A city in Italy's Tuscany region best known for its iconic Leaning Tower. Already tilting when it was completed in 1372, the 56m white-marble cylinder is the bell tower of the Romanesque, striped-marble cathedral that rises next to it in the Piazza dei Miracoli. Also in the piazza is the Baptistery, whose renowned acoustics are demonstrated by amateur singers daily, and the Caposanto Monumentale cemetery.

Amalfi

A town in a dramatic natural setting below steep cliffs on Italy’s southwest coast. Between the 9th and 11th centuries, it was the seat of a powerful maritime republic. The Arab-Norman Sant'Andrea cathedral at the heart of town, with its striped Byzantine facade, survives from this era. The Museo Arsenale Amalfi is a medieval shipyard-turned-exhibition space.

Capri

An island in Italy’s Bay of Naples, is famed for its rugged landscape, upscale hotels and shopping, from designer fashions to limoncello and handmade leather sandals. One of its best-known natural sites is the Blue Grotto, a dark cavern where the sea glows electric blue, the result of sunlight passing through an underwater cave. In summer, Capri's dramatic, cove-studded coastline draws many yachts.

Italy

Climate

Thanks to the great longitudinal extension of the peninsula and the mostly mountainous internal conformation, the climate of Italy is highly diverse. In most of the inland northern and central regions, the climate ranges from humid subtropical to humid continental and oceanic. In particular, the climate of the Po valley geographical region is mostly continental, with harsh winters and hot summers.

The coastal areas of Liguria, Tuscany and most of the South generally fit the Mediterranean climate stereotype (Köppen climate classification Csa). Conditions on peninsular coastal areas can be very different from the interior's higher ground and valleys, particularly during the winter months when the higher altitudes tend to be cold, wet, and often snowy.

The coastal regions have mild winters and warm and generally dry summers, although lowland valleys can be quite hot in summer. Average winter temperatures vary from 0 °C (32 °F) on the Alps to 12 °C (54 °F) in Sicily, like so the average summer temperatures range from 20 °C (68 °F) to over 25 °C (77 °F).

Italy

Safety Tips

As all European countries, Italy is a safe country. Violent crime is low, and most tourists will never be bothered by safety concerns other that petty crime. It is ranked 34th on the ranking of world’s safest countries.

Crime

Pickpockets may sometimes be an issue in urban areas cities or at crowded events. Travelers should also know that pickpockets often work in teams, and sometimes even in conjunction with street vendors.

Begging is not uncommon in some larger cities, but not to a greater extent than in most other major cities, and you will rarely experience aggressive beggars. Some beggars are organized in groups. Be aware that flashing any cardboard sign very near to your body could be a pickpocket trick.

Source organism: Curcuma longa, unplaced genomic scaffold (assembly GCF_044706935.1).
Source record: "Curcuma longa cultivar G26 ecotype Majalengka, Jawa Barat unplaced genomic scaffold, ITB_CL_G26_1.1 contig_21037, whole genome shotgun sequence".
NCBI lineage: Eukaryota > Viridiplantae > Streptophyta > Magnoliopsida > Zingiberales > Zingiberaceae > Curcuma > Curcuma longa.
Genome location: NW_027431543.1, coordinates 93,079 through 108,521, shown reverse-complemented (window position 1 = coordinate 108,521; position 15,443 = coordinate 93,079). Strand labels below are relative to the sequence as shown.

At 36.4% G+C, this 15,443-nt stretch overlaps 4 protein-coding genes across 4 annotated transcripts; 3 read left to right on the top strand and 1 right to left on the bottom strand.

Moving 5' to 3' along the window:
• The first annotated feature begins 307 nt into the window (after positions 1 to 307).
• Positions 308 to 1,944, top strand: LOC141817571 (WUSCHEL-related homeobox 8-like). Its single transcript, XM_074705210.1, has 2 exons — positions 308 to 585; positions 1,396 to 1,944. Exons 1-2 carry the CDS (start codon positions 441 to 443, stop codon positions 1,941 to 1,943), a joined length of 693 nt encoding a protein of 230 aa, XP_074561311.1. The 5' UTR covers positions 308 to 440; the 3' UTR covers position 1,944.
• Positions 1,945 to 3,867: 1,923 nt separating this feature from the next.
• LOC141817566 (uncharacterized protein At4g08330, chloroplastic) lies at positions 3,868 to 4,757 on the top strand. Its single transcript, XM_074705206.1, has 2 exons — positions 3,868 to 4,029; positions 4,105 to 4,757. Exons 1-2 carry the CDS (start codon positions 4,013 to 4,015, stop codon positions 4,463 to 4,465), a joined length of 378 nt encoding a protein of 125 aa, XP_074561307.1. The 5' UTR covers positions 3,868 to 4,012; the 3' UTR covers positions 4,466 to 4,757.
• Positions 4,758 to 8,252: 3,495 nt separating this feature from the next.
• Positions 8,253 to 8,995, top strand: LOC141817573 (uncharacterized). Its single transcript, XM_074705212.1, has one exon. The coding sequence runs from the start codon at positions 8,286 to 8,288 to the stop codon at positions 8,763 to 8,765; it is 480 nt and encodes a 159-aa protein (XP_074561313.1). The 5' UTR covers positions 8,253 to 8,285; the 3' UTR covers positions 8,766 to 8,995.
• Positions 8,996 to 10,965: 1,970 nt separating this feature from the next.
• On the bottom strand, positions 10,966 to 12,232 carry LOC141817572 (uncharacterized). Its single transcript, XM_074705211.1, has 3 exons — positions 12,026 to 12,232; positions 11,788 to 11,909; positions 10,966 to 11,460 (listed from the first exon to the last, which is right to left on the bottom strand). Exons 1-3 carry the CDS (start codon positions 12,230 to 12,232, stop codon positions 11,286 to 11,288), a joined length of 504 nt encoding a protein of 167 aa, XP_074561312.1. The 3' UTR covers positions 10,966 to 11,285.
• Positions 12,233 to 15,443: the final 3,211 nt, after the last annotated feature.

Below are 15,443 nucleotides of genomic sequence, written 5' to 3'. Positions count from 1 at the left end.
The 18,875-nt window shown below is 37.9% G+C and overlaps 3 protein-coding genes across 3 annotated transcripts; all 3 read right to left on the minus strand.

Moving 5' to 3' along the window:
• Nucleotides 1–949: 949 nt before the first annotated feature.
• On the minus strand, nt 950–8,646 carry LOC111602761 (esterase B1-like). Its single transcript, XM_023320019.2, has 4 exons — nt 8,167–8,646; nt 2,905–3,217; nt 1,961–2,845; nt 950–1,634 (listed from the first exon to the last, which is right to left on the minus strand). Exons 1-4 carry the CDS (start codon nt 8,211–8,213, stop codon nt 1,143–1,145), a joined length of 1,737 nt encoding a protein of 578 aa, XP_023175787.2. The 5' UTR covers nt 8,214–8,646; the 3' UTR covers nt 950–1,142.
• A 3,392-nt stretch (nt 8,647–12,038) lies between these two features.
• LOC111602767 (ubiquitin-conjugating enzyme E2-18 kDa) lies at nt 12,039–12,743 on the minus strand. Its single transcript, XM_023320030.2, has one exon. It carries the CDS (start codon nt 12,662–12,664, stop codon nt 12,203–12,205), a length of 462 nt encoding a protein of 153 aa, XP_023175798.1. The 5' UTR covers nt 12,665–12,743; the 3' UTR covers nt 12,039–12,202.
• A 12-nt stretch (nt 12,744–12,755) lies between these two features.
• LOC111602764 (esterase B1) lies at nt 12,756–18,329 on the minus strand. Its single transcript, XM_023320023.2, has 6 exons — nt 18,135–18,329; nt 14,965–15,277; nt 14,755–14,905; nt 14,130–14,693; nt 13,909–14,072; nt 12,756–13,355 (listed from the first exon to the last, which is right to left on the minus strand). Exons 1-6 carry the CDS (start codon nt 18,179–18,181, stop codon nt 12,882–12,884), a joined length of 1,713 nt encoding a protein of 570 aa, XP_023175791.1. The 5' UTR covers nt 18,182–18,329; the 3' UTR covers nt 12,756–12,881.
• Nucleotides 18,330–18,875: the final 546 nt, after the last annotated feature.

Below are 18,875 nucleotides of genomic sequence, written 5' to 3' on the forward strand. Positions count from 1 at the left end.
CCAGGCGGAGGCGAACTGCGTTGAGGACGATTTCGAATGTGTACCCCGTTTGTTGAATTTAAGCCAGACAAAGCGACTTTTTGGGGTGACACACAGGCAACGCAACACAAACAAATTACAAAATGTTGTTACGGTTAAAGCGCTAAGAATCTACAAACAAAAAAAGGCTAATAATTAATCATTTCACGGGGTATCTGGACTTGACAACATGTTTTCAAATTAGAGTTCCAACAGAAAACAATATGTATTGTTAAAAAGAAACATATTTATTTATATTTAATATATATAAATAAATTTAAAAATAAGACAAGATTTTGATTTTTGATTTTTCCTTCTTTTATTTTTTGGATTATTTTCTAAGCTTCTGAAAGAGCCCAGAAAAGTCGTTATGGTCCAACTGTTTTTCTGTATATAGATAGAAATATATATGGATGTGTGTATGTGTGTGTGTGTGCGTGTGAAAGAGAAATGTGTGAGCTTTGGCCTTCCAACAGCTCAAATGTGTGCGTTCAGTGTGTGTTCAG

Terrorism

Recent terrorist attacks have happened in neighboring countries (France and Belgium);and while tourists should raise their level of caution, the police presence has been greatly increased in large cities to deter further attacks. While very few tourists have been victims of these attacks, the terrorist threat is reflected in the safety ranking. Be especially vigilant for bag and phone thieves at transport hubs like train stations, airports, restaurants, outdoor cafes, beaches and on public transport.

For any emergency, call the free European-wide number 112.

Risk Ratings

OVERALL RISK: LOW
Italy is a very safe country. It is ranked 17th out of 162 on the ranking of the safest and most dangerous countries.

PICKPOCKETS RISK: HIGH
As a top touristic destination, there is a high pickpocket risk in Italy. A few simple precautions will minimize your chances of being pickpocketed.

MUGGING RISK: LOW
Italy is a safe country regarding mugging and kidnapping risks, although some areas are best to be avoided at night.

SCAMS RISK: HIGH
There are a lot of scammers and con-artists trying to take advantage of tourists, particularly in large cities and around major landmarks in Italy. Be aware of “gold ring” tricks, fake petitions, groups of teenagers acting strangely or trying to distract you; and people offering help with your luggage.

TRANSPORT AND TAXIS RISK: LOW
Transports and taxis are generally very safe in Italy.

NATURAL DISASTERS RISK: MEDIUM
There can be some occasional natural hazards (earthquakes, avalanches) in Italy.

TERRORISM RISK: MEDIUM
Italy has not recently been targeted by terrorist attacks, but it is best to stay alert.

WOMEN TRAVELERS RISK: LOW
Italy is generally very safe for women travelers.